Full text of the article is also available to credentialed journalists upon request; contact Eileen Leahy at +1 732 238 3628 or firstname.lastname@example.org to obtain a copy.
An audio podcast featuring an interview with Alyssa M. Button, PhD, and Kathy Hu and other information for journalists are available at https://www.jneb.org/content/media. Excerpts from the podcast may be reproduced by the media with permission from Eileen Leahy.
About the Journal of Nutrition Education and Behavior
The Journal of Nutrition Education and Behavior, the official journal of the Society for Nutrition Education and Behavior, is a refereed, scientific periodical that serves as a resource for all professionals with an interest in nutrition education and dietary/physical activity behaviors. The purpose of JNEB is to document and disseminate original research, emerging issues, and practices relevant to nutrition education and behavior worldwide and to promote healthy, sustainable food choices. It supports the society's efforts to disseminate innovative nutrition education strategies, and communicate information on food, nutrition, and health issues to students, professionals, policy makers, targeted audiences, and the public.
The Journal of Nutrition Education and Behavior features articles that provide new insights and useful findings related to nutrition education research, practice, and policy. The content areas of JNEB reflect the diverse interests of health, nutrition, education, Cooperative Extension, and other professionals working in areas related to nutrition education and behavior. As the Society's official journal, JNEB also includes occasional policy statements, issue perspectives, and member communications. www.jneb.org.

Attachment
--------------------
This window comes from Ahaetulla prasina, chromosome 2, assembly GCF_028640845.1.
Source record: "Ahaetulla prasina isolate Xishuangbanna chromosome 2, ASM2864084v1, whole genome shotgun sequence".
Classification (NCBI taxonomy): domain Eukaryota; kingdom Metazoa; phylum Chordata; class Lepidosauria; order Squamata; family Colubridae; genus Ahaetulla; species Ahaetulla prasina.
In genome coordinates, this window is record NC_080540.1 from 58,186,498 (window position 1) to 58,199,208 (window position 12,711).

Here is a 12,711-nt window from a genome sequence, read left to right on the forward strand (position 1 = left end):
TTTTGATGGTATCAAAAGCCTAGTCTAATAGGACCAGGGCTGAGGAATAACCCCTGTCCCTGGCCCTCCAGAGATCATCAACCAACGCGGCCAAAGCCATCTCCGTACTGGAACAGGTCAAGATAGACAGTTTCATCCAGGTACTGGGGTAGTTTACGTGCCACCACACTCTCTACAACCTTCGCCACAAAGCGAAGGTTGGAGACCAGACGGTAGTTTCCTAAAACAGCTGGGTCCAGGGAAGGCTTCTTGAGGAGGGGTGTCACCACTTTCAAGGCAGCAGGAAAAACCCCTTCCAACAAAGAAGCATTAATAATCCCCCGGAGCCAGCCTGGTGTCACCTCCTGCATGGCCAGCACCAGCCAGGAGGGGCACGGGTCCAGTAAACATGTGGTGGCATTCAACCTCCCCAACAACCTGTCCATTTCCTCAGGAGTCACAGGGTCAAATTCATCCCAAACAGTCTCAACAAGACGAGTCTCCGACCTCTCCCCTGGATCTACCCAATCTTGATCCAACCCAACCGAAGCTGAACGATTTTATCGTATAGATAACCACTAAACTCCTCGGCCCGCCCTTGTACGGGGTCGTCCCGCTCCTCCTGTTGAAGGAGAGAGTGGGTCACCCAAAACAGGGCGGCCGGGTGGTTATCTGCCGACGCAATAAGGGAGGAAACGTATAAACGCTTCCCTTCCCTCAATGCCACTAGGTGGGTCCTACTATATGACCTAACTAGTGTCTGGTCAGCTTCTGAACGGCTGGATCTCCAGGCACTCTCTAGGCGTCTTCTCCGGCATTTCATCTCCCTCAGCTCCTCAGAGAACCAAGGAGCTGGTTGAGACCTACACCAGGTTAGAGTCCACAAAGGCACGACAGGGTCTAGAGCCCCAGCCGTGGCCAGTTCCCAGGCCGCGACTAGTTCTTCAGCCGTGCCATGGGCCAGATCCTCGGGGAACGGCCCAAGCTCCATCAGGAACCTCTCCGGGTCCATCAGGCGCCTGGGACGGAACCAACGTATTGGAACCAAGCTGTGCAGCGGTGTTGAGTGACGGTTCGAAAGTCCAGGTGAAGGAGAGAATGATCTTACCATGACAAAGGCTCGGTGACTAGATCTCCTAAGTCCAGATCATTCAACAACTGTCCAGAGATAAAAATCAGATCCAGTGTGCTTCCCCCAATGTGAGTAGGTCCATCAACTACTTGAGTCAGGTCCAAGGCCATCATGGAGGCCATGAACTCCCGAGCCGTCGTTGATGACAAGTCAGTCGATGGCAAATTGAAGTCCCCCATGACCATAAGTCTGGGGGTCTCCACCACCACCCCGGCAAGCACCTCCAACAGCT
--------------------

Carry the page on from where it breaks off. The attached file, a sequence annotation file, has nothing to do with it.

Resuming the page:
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About the Pennington Biomedical Research Center
The Pennington Biomedical Research Center is at the forefront of medical discovery as it relates to understanding the triggers of obesity, diabetes, cardiovascular disease, cancer and dementia. Pennington Biomedical has the vision to lead the world in promoting metabolic health and eliminating metabolic disease through scientific discoveries that create solutions from cells to society. The Center conducts basic, clinical, and population research, and is affiliated with LSU.
The research enterprise at Pennington Biomedical includes over 480 employees within a network of 40 clinics and research laboratories, and 13 highly specialized core service facilities. Its scientists and physician/scientists are supported by research trainees, lab technicians, nurses, dietitians, and other support personnel. Pennington Biomedical a state-of-the-art research facility on a 222-acre campus in Baton Rouge.
For more information, see www.pbrc.edu.
Pennington Biomedical Research Center